10-11-16 - From the Shadows

Interpreting parables can be similar to interpreting dreams – on some level, we can find ourselves in all the characters, and meaning shifts according to who we identify with most. So, in this week's parable, are you the widow, or the judge?

When we feel we’re on the wrong side of justice, powerless, unheard, victims of a system we can’t control – we identify with this widow. It’s hard to get more powerless than widows in Jesus’ day – they were at the mercy of relatives or charity. What situations in your life make you feel powerless? We all have some area in which we don’t get what we want or need, and we get tired of asking. It’s okay to feel a righteous anger over injustice – and it’s okay to be angry at God.

Or do you identify with this judge, as unsavory a character as he may be? Are you tired of people haranguing you to fix everything? Maybe you think this widow ought to take more responsibility for her life. Maybe (the story doesn’t tell us…) the opponent has a good case, and ruling in favor of the widow is not the most just thing, but she’s worn you down.

In many situations we are sitting in the power seat, denying other people resources or justice or simply a hearing. When we hoard assets or exert socio-economic privilege, we’re like that judge. When we fail to honor the humanity in another person, no matter how annoying or destructive we may find them, we’re sitting on that bench.

Neither of these characters seem very appealing to me. Perhaps Carl Jung would say they represent our “shadow” sides. Those feelings are part of us, and the more we’re able to bring them into the light, the better we can be free of them. And freedom is our goal in the spiritual life.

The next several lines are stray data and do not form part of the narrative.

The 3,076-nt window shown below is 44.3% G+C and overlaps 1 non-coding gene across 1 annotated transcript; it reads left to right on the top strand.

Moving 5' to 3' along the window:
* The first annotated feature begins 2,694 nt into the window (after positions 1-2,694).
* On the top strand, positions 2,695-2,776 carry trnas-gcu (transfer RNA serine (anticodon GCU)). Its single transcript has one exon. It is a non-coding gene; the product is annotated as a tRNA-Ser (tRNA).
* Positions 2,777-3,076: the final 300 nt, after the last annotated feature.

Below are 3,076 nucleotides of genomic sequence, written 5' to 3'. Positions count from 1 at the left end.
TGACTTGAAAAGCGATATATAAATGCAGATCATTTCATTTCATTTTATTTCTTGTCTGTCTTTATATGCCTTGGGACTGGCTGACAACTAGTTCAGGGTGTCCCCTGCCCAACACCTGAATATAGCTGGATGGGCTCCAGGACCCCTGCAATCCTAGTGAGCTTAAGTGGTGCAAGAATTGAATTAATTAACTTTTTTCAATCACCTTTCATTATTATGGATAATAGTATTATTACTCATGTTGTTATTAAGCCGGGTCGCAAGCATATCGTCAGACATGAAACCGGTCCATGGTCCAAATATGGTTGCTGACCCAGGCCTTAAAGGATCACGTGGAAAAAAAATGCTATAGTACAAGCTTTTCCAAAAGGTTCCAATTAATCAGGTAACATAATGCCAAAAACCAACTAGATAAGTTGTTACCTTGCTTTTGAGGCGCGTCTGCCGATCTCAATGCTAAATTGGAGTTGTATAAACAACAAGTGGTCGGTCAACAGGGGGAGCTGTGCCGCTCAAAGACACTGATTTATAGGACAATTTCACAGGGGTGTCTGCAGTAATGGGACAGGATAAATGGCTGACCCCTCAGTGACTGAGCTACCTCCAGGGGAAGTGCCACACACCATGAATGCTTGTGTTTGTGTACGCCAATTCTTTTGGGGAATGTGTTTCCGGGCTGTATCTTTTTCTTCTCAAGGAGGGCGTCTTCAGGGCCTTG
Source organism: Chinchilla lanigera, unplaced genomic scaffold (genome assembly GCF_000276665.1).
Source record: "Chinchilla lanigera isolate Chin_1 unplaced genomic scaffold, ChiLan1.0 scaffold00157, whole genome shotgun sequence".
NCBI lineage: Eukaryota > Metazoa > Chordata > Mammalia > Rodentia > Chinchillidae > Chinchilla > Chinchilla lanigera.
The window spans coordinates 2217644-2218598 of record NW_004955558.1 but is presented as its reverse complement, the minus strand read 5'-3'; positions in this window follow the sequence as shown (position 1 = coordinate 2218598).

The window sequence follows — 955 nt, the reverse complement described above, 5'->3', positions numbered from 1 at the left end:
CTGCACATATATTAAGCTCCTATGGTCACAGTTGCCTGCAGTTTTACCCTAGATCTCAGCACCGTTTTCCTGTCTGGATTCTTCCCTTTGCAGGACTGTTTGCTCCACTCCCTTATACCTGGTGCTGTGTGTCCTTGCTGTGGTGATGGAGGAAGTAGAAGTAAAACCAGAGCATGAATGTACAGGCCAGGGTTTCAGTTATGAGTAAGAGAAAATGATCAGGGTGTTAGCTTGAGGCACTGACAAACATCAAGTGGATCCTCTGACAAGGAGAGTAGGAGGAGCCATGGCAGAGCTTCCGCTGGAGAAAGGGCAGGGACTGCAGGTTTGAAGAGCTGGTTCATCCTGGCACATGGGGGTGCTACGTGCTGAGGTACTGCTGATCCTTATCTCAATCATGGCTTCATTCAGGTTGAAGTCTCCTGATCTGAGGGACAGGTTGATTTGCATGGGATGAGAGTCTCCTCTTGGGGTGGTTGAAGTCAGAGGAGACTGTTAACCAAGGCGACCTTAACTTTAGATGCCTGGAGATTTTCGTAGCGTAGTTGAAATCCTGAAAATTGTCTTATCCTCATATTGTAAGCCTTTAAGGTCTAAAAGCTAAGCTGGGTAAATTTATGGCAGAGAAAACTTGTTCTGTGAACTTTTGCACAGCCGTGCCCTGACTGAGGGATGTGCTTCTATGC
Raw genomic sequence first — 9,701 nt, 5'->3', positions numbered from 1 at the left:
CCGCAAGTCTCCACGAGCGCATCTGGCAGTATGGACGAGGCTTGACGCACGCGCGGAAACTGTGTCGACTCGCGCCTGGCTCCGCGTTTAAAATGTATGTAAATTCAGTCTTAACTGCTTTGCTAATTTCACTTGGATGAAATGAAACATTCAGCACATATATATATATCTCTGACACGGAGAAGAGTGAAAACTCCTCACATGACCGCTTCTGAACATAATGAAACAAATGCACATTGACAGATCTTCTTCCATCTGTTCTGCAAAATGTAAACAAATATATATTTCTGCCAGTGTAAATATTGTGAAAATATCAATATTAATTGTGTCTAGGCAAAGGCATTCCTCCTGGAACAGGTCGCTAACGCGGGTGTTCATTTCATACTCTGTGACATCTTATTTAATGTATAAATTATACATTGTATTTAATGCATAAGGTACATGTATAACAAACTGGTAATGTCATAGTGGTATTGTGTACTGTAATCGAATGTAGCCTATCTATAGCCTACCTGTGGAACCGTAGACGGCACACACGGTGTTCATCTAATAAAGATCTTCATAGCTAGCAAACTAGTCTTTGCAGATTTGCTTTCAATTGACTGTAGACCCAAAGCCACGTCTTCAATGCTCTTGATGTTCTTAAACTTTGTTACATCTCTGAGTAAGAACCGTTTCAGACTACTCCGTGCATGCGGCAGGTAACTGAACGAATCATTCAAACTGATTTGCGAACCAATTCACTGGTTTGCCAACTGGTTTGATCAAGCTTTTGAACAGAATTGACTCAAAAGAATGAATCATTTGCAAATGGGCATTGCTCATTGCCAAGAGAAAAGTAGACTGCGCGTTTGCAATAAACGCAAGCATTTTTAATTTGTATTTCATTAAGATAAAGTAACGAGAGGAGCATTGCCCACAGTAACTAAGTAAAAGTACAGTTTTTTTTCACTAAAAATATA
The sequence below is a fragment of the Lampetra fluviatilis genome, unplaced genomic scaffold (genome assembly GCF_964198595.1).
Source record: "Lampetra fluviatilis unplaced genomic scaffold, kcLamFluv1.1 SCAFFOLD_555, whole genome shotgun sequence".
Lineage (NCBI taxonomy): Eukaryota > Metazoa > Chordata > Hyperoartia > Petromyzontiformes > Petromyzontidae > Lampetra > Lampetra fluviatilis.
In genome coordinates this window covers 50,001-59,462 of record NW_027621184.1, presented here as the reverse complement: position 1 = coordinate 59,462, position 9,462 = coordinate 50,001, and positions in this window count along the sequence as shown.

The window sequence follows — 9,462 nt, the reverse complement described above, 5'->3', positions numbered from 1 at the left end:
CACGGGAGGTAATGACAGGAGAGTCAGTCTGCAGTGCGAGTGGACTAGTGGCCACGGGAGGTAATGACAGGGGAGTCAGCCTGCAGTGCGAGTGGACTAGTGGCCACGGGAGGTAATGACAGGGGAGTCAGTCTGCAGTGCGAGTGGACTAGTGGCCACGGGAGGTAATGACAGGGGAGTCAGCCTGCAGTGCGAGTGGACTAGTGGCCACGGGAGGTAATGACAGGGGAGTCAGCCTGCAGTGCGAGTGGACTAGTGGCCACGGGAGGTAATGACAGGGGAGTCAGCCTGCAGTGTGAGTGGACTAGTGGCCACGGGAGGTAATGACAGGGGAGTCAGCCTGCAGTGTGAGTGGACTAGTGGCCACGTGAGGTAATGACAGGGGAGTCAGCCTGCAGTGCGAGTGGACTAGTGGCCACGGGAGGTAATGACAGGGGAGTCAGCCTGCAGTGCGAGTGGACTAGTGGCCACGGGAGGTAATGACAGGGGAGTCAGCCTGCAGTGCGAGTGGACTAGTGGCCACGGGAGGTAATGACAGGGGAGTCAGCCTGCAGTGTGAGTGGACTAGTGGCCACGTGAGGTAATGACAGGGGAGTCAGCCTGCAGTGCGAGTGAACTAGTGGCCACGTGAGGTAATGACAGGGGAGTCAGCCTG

So… let’s name some things we feel helpless about, angry at, sick of. Tell God how you feel. God doesn’t want us to be polite – God wants us to be real. If these are things you often pray about, examine that. Is there another angle from which to look at them? Action you could take? Anyone else who might join you in that prayer?

Then let's switch places and assume the judgment seat. Who is asking you for justice or mercy – or your time? Who don’t you want to be bothered with? What resources and power do you have that you might exercise on someone else’s behalf? If you feel forgiveness is needed, ask for that. Even more, ask God to show you God’s solutions for those people so you can join God in helping them.

This is hard work, to look at ourselves clearly. But the light we shine into our shadows is the love of God in Christ, a fierce love that makes us truer than we knew we could be.

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